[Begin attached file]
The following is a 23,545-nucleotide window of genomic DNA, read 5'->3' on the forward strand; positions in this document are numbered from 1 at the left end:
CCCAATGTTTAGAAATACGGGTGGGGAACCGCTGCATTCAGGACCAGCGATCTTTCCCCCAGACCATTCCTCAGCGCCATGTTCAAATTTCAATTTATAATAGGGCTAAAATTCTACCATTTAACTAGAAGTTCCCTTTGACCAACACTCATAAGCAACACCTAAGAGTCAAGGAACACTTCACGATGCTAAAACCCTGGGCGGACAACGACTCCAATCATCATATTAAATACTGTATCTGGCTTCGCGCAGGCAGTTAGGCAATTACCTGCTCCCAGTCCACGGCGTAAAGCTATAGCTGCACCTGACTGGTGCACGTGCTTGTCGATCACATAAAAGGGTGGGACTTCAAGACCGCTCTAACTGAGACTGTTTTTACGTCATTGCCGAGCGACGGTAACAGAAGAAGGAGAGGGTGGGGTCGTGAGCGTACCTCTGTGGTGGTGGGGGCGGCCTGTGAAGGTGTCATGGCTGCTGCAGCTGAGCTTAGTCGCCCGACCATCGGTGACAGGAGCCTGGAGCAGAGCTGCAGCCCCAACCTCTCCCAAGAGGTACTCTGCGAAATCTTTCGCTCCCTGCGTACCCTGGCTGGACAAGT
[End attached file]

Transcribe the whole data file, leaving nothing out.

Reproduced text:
The following is a 23,545-nucleotide window of genomic DNA, read 5'->3' on the forward strand; positions in this document are numbered from 1 at the left end:
CCCAATGTTTAGAAATACGGGTGGGGAACCGCTGCATTCAGGACCAGCGATCTTTCCCCCAGACCATTCCTCAGCGCCATGTTCAAATTTCAATTTATAATAGGGCTAAAATTCTACCATTTAACTAGAAGTTCCCTTTGACCAACACTCATAAGCAACACCTAAGAGTCAAGGAACACTTCACGATGCTAAAACCCTGGGCGGACAACGACTCCAATCATCATATTAAATACTGTATCTGGCTTCGCGCAGGCAGTTAGGCAATTACCTGCTCCCAGTCCACGGCGTAAAGCTATAGCTGCACCTGACTGGTGCACGTGCTTGTCGATCACATAAAAGGGTGGGACTTCAAGACCGCTCTAACTGAGACTGTTTTTACGTCATTGCCGAGCGACGGTAACAGAAGAAGGAGAGGGTGGGGTCGTGAGCGTACCTCTGTGGTGGTGGGGGCGGCCTGTGAAGGTGTCATGGCTGCTGCAGCTGAGCTTAGTCGCCCGACCATCGGTGACAGGAGCCTGGAGCAGAGCTGCAGCCCCAACCTCTCCCAAGAGGTACTCTGCGAAATCTTTCGCTCCCTGCGTACCCTGGCTGGACAAGT